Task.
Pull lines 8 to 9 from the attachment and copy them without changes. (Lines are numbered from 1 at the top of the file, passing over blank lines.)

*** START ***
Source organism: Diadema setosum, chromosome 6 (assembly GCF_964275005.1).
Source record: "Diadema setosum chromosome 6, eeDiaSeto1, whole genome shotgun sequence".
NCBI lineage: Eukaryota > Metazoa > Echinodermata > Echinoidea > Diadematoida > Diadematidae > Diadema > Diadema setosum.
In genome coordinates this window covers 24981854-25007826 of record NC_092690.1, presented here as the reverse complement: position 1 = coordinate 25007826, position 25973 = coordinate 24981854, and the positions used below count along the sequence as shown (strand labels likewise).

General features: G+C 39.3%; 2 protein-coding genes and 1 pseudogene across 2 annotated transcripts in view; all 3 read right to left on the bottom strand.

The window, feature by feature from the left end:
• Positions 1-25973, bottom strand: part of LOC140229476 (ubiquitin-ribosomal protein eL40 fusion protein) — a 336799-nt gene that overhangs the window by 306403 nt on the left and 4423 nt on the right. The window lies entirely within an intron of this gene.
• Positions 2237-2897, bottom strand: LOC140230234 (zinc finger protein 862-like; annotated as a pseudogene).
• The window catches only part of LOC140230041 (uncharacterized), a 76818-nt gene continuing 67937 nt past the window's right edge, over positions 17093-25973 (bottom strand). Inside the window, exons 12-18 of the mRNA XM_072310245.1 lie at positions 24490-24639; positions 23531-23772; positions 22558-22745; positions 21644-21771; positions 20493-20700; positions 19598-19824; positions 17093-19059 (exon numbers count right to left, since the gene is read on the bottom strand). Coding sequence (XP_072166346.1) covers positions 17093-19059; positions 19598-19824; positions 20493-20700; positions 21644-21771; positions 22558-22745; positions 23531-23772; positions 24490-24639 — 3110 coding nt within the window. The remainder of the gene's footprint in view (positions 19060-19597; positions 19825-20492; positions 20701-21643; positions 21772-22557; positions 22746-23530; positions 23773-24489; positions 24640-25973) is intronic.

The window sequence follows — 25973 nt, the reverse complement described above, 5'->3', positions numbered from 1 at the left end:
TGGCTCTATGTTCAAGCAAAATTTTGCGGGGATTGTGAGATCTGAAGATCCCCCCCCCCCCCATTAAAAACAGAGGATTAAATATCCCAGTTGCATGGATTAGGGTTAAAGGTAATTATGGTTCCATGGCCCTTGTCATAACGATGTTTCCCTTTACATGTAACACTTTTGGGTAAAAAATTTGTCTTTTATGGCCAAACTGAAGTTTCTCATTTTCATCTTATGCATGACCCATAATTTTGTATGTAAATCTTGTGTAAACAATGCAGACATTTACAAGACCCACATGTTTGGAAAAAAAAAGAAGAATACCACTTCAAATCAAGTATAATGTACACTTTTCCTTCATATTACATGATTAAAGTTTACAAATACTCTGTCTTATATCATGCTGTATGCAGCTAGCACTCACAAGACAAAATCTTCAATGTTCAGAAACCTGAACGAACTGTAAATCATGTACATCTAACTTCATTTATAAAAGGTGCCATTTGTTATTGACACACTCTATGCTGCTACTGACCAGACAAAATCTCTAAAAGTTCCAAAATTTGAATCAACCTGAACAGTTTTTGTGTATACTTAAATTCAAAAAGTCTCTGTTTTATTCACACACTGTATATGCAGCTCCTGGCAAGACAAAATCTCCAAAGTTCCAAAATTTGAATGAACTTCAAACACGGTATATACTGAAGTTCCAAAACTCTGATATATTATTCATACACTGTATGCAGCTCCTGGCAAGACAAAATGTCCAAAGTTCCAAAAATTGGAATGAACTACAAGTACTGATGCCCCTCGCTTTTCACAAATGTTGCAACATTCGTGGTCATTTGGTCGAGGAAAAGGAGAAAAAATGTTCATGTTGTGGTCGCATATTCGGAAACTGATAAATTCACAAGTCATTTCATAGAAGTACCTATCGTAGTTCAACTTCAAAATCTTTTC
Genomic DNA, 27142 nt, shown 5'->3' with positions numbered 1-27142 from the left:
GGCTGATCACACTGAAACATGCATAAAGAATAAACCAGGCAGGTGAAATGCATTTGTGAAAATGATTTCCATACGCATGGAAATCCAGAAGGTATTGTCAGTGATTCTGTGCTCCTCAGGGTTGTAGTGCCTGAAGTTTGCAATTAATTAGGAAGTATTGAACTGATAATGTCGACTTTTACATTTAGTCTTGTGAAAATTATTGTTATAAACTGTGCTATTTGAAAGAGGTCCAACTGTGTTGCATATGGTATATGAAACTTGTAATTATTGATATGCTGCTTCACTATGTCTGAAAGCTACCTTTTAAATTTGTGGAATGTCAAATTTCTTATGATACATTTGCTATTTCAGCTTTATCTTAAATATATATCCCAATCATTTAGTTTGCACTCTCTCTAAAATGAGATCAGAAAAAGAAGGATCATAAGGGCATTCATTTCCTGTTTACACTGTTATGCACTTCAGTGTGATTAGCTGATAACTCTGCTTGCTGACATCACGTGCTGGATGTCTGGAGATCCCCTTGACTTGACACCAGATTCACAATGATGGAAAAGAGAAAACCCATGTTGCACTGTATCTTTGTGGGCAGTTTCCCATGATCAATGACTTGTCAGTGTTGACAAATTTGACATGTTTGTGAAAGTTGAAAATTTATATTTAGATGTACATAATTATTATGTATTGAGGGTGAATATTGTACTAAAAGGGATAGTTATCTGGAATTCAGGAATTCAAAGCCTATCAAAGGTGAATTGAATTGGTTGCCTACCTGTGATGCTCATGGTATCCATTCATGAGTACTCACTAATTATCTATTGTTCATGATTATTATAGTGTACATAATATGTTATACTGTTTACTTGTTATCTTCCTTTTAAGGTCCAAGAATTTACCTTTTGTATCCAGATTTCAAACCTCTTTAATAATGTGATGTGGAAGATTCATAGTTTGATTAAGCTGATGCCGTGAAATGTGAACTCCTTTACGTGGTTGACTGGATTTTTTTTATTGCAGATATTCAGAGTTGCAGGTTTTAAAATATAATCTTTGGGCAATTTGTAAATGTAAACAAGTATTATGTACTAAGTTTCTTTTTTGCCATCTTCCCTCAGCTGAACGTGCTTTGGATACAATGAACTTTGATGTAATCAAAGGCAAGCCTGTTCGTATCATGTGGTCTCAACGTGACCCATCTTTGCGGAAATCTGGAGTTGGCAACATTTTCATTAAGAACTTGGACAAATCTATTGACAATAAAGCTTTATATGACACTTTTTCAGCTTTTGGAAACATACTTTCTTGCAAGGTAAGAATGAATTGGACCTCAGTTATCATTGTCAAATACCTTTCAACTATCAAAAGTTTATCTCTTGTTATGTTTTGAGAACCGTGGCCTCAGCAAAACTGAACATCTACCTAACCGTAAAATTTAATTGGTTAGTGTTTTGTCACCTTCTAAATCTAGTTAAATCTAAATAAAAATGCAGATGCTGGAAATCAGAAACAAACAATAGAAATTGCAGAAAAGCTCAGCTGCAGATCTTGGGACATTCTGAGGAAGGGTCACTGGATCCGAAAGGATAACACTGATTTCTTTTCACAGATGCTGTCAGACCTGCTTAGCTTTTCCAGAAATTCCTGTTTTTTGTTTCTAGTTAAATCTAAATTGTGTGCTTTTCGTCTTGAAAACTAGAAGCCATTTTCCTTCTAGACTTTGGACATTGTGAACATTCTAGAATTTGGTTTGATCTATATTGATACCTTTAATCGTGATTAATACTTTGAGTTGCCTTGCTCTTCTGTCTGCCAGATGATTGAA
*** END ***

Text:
• Positions 2237-2897, bottom strand: LOC140230234 (zinc finger protein 862-like; annotated as a pseudogene).
• The window catches only part of LOC140230041 (uncharacterized), a 76818-nt gene continuing 67937 nt past the window's right edge, over positions 17093-25973 (bottom strand). Inside the window, exons 12-18 of the mRNA XM_072310245.1 lie at positions 24490-24639; positions 23531-23772; positions 22558-22745; positions 21644-21771; positions 20493-20700; positions 19598-19824; positions 17093-19059 (exon numbers count right to left, since the gene is read on the bottom strand). Coding sequence (XP_072166346.1) covers positions 17093-19059; positions 19598-19824; positions 20493-20700; positions 21644-21771; positions 22558-22745; positions 23531-23772; positions 24490-24639 — 3110 coding nt within the window. The remainder of the gene's footprint in view (positions 19060-19597; positions 19825-20492; positions 20701-21643; positions 21772-22557; positions 22746-23530; positions 23773-24489; positions 24640-25973) is intronic.